Chicken law passed
The Electric City Council put out the welcome mat for chickens at its Tuesday night meeting.
Council members looked at the new chicken ordinance prepared by the planning commission and liked what they saw. After routine comments and suggestions, they passed it.
Come Monday, Feb. 18, it will be lawful for residents to have chickens, up to six. You’ll still have to use your alarm clock because the ordinance specifies no roosters.
There are a lot of regulations. No loose chickens. There’s a chicken license you have to get at city hall - $15 worth. And among a long string of regulations, here’s one for the books: You can’t slaughter chickens in Electric City. If you plan to raise chickens so you can fry up a mess, then you’ll have to go to one of the neighboring towns to kill and dress them. So if you intend to conduct classes on plucking or gutting chickens, you likely won’t scare up a bunch of students in Electric City.
The council, showing its knowledge of the chicken, passed around poultry magazines to build its confidence. Councilmember Brad Parrish made the motion and John Nordine seconded it. The ordinance passed unanimously.
Chickens must be at least 15 feet back from your property line and at least 20 feet away from neighbors.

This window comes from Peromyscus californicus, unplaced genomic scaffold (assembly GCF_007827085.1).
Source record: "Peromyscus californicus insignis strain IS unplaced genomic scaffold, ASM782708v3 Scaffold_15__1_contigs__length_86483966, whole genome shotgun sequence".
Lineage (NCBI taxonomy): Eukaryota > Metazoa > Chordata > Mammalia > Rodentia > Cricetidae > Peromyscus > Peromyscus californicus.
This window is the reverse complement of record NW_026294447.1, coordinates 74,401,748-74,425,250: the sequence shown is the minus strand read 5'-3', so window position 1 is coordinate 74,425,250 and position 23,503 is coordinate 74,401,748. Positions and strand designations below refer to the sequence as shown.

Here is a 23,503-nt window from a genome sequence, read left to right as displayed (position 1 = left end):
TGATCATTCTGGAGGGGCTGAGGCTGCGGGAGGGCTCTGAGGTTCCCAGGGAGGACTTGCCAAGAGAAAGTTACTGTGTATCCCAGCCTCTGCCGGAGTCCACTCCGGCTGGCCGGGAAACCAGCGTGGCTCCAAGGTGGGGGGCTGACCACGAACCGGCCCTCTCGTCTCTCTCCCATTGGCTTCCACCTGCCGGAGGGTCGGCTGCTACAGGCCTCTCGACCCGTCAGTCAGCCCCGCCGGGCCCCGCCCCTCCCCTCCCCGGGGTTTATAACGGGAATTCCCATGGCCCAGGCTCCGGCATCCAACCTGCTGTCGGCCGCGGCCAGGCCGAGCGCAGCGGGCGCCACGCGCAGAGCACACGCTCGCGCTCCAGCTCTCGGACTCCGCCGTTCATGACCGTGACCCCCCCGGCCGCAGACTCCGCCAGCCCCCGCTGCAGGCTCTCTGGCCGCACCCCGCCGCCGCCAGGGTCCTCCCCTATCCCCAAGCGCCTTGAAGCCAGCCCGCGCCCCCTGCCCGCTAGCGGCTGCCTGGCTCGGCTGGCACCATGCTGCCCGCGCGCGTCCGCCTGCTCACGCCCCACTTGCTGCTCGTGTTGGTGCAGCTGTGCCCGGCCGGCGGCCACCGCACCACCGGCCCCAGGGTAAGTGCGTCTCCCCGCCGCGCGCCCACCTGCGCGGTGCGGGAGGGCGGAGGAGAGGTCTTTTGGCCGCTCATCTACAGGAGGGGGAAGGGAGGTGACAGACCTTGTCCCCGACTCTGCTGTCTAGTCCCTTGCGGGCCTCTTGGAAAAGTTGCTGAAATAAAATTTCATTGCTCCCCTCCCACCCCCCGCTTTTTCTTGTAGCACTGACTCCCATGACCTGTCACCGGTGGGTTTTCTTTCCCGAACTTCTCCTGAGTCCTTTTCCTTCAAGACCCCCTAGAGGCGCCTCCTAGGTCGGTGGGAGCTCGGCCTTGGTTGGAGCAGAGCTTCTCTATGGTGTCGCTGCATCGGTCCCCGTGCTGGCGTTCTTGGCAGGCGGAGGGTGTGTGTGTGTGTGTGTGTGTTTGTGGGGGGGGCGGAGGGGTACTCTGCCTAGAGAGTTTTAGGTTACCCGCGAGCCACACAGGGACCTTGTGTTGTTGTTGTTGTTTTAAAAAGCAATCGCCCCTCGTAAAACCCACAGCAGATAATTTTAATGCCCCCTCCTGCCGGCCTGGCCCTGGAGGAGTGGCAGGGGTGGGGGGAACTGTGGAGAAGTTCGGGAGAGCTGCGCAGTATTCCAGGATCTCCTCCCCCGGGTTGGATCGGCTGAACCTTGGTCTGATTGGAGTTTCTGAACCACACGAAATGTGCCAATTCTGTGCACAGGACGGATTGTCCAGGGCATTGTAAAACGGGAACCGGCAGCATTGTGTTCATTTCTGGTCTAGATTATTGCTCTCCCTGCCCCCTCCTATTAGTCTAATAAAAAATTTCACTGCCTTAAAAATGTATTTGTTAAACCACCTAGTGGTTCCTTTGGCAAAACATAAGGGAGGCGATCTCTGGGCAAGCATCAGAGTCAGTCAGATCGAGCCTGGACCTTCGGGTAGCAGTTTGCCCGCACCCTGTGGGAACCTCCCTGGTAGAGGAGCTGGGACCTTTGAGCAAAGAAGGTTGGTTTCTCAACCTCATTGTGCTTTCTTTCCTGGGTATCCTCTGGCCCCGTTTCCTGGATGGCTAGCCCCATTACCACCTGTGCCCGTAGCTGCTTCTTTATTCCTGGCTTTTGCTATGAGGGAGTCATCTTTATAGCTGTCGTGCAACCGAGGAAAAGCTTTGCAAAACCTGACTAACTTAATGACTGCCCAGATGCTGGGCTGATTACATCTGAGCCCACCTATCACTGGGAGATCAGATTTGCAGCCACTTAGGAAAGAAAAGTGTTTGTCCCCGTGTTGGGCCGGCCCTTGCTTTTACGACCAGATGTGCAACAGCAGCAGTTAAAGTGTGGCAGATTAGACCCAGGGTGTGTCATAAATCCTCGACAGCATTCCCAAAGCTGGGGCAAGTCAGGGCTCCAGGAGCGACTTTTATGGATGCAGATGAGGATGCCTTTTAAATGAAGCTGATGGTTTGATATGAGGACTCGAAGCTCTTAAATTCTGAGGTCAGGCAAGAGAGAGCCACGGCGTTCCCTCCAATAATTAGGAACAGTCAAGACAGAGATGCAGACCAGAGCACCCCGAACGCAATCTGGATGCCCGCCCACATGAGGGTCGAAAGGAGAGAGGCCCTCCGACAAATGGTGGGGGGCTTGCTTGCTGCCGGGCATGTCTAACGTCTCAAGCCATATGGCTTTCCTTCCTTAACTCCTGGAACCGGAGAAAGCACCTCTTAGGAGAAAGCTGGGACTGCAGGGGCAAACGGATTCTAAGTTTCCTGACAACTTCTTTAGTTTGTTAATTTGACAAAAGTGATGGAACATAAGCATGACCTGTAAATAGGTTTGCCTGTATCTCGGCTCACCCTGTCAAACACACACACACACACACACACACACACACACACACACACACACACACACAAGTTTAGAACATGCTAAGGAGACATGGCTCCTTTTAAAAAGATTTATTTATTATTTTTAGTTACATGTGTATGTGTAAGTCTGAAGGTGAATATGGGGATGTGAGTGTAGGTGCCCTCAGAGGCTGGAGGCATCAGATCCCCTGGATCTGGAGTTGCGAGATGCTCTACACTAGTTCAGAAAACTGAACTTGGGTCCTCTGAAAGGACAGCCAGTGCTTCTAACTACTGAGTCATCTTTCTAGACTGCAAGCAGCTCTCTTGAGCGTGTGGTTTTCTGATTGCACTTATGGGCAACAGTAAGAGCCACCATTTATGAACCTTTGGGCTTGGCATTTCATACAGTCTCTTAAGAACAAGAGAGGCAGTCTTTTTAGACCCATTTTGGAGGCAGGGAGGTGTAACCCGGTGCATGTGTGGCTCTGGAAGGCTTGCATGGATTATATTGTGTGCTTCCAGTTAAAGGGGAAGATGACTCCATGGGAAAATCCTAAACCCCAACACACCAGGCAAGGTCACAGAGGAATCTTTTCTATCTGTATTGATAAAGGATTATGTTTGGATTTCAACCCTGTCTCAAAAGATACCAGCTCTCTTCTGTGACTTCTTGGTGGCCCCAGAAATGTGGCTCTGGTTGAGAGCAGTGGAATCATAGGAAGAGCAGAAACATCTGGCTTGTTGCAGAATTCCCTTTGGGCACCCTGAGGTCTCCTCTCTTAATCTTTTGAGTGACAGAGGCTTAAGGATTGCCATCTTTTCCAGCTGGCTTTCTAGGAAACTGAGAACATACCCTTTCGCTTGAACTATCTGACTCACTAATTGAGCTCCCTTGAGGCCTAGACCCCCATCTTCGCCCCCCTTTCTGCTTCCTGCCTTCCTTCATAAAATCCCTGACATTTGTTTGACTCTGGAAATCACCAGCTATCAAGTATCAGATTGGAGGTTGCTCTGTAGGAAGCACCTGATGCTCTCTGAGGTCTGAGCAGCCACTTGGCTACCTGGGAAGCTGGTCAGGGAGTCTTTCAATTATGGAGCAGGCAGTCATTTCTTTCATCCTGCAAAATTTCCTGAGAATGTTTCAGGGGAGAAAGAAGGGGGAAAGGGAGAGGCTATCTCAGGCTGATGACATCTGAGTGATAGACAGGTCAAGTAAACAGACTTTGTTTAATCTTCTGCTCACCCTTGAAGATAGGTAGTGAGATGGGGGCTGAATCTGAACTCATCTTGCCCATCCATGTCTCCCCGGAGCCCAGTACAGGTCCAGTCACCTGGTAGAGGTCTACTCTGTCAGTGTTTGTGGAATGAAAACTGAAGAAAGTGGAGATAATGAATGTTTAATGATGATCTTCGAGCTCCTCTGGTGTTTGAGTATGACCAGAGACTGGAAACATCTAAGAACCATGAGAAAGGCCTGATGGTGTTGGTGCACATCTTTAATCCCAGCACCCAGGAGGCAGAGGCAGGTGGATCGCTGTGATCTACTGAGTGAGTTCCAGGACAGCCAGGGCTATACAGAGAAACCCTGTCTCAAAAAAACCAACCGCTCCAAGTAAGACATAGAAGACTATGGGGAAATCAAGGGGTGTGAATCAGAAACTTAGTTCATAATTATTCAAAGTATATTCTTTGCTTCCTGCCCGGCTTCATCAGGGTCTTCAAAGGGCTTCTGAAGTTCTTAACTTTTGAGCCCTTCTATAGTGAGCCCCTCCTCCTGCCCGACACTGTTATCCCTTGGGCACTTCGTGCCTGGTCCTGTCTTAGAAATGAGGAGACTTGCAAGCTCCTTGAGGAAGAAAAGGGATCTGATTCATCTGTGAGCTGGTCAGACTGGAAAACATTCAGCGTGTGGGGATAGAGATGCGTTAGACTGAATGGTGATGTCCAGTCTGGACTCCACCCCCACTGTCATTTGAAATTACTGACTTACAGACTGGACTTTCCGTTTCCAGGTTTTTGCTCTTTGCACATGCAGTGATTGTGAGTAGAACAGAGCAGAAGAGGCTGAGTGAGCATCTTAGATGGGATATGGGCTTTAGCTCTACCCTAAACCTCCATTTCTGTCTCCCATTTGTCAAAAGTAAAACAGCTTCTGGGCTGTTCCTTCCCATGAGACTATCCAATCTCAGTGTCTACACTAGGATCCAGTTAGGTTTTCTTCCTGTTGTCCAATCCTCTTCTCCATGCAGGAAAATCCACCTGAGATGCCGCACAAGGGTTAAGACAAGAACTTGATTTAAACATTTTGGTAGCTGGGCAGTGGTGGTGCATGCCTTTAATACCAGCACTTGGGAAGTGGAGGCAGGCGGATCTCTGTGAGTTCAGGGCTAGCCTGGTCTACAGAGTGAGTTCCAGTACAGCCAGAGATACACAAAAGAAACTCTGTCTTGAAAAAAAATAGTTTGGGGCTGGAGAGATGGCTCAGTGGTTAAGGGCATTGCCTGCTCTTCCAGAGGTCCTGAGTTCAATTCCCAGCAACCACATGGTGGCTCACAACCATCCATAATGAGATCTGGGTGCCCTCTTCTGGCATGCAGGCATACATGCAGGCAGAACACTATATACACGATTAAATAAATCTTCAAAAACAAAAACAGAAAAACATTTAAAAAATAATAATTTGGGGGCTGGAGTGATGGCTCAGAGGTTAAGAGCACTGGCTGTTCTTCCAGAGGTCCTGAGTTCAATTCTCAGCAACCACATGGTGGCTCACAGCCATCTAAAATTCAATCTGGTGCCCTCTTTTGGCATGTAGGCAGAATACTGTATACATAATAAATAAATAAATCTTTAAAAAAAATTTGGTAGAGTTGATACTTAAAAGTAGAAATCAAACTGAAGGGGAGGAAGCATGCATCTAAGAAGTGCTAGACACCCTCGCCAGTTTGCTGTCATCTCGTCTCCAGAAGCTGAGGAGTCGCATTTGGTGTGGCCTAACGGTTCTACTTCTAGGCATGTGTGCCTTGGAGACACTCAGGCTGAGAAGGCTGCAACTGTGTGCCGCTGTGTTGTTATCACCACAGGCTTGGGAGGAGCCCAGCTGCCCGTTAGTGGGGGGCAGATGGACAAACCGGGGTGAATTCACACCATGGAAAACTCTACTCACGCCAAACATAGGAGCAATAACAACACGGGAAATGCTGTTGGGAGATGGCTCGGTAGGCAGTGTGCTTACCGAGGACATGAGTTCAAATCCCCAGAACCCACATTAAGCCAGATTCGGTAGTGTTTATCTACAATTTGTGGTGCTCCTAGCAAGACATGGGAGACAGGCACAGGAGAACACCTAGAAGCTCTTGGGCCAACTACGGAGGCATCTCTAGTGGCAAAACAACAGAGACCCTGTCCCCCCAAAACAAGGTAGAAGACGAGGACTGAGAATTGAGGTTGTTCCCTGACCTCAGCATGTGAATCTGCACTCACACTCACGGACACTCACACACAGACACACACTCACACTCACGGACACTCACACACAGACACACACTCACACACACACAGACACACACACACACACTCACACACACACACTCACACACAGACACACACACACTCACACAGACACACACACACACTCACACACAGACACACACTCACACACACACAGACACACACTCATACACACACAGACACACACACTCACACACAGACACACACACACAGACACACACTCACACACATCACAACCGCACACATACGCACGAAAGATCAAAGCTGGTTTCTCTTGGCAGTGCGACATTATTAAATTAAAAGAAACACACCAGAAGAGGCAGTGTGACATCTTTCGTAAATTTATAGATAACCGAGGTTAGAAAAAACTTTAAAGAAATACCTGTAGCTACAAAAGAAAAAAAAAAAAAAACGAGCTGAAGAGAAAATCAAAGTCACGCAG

You must have at least four square feet of space for each chicken, and pens cannot be larger than 120 square feet in size.
And if you thought of having your chickens out in front of your house, forget it, you need to keep your barnyard in your backyard.
Chicken tractors can come into play, if you want to spend a few extra bucks. A chicken tractor is a pen on wheels. Nothing in the regulations says you can’t motorize your chicken tractor and take your chickens for a drive -- in the backyard, that is.
Chicken manure must be managed, according to the ordinance.
The annual license is $15 and must be renewed each year.
The ordinance also requires a one-time purchase of a coop license, another $50. You even have to submit a site plan showing where your chickens will be located on your lot. The city will visit your chicken site to see if it meets all the requirements.
And last, but certainly not least, annual chicken licenses and coop licenses are not transferable.
And you can keep any eggs the chickens produce.